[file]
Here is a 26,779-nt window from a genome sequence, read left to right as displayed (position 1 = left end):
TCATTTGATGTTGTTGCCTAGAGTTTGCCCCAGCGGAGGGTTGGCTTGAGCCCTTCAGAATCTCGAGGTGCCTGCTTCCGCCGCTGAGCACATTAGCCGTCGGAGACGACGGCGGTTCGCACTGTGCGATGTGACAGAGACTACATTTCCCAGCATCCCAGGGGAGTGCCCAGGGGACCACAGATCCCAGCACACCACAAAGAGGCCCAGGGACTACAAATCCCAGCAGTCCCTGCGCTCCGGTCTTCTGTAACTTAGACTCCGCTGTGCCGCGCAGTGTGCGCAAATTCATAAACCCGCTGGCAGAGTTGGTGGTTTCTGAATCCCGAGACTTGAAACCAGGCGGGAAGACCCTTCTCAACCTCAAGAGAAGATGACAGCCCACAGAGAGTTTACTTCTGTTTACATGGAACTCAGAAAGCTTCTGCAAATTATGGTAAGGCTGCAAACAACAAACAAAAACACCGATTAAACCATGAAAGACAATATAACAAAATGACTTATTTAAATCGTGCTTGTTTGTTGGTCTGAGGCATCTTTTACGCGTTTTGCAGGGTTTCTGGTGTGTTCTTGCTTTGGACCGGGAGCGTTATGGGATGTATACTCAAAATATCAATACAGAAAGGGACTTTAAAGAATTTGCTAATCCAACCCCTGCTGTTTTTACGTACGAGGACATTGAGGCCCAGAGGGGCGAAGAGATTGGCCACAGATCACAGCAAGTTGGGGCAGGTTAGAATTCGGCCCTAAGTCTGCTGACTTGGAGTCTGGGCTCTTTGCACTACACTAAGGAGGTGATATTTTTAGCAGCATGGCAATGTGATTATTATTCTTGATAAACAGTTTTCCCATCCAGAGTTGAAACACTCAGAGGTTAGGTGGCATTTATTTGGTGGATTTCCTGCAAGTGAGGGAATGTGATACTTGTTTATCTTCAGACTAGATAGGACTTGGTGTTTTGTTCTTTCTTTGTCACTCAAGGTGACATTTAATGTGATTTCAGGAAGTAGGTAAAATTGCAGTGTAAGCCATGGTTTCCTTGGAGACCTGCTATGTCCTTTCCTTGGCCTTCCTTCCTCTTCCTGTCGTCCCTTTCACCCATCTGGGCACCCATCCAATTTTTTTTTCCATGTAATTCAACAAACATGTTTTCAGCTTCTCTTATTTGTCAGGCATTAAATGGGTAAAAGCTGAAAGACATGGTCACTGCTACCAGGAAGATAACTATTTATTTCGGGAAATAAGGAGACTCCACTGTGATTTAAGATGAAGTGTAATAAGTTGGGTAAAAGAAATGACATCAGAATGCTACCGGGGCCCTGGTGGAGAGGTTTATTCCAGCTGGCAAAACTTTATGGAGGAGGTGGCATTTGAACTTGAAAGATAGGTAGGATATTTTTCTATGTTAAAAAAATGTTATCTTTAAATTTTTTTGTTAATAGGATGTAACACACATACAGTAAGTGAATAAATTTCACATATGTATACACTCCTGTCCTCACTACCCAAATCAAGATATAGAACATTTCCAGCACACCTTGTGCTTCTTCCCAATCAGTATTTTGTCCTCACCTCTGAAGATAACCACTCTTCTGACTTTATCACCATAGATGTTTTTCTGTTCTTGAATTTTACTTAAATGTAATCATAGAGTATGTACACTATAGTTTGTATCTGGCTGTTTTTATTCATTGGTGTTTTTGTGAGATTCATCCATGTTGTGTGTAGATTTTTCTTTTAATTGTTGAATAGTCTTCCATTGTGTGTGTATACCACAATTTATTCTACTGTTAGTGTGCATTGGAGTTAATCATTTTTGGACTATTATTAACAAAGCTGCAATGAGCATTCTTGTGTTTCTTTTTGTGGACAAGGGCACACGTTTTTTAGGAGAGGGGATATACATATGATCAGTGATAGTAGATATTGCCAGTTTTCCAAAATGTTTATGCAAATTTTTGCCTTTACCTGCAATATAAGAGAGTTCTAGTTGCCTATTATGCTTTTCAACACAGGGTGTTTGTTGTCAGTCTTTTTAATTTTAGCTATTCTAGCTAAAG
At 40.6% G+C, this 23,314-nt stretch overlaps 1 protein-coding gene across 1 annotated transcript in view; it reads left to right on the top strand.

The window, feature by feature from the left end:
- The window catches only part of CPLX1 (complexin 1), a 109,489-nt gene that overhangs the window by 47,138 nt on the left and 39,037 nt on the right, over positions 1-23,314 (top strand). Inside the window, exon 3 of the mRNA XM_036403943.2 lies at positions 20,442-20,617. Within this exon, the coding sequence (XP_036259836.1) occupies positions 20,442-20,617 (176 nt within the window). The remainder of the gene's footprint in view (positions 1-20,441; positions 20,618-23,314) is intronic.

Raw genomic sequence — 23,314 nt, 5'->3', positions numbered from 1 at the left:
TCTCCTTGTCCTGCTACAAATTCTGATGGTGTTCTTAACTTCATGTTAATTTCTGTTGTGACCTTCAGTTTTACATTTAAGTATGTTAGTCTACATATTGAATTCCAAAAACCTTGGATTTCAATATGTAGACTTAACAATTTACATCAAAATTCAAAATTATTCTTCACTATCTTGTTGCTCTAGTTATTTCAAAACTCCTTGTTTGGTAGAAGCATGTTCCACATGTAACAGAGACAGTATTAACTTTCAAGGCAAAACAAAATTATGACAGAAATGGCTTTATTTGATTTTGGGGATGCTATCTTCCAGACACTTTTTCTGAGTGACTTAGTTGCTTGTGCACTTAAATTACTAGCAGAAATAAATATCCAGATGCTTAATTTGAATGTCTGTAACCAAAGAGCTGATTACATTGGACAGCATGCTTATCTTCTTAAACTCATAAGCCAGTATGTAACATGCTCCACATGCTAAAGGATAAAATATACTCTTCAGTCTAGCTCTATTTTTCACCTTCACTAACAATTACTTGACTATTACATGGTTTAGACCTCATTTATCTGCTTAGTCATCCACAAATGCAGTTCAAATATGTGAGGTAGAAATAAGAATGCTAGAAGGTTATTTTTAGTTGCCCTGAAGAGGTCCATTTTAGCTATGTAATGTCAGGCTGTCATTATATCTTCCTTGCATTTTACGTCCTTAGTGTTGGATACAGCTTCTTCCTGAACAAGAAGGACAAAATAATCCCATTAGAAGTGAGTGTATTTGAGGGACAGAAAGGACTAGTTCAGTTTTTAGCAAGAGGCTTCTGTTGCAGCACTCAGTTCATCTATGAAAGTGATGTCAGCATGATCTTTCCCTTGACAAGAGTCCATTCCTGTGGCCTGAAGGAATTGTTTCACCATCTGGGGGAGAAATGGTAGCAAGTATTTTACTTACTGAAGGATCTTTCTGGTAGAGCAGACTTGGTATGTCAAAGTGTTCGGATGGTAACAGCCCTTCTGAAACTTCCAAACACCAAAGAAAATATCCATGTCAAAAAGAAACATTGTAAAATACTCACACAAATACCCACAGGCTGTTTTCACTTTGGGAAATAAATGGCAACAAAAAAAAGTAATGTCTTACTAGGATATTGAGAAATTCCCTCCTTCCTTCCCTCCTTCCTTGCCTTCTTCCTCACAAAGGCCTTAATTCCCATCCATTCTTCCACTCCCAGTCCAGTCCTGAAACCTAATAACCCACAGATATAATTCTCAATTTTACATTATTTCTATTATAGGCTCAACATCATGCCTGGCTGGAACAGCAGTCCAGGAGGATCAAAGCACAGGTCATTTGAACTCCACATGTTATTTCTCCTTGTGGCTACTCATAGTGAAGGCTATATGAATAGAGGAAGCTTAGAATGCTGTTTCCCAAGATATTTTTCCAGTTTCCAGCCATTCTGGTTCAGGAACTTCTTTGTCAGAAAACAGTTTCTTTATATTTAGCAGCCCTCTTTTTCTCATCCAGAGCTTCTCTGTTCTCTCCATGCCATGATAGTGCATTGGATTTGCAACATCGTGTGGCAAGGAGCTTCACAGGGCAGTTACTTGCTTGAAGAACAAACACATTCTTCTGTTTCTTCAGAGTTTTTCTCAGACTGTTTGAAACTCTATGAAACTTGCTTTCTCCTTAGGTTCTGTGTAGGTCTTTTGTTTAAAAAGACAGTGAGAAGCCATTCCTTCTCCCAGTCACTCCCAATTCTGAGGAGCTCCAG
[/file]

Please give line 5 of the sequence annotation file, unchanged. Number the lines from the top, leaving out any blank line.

- The window catches only part of CPLX1 (complexin 1), a 109,489-nt gene that overhangs the window by 47,138 nt on the left and 39,037 nt on the right, over positions 1-23,314 (top strand). Inside the window, exon 3 of the mRNA XM_036403943.2 lies at positions 20,442-20,617. Within this exon, the coding sequence (XP_036259836.1) occupies positions 20,442-20,617 (176 nt within the window). The remainder of the gene's footprint in view (positions 1-20,441; positions 20,618-23,314) is intronic.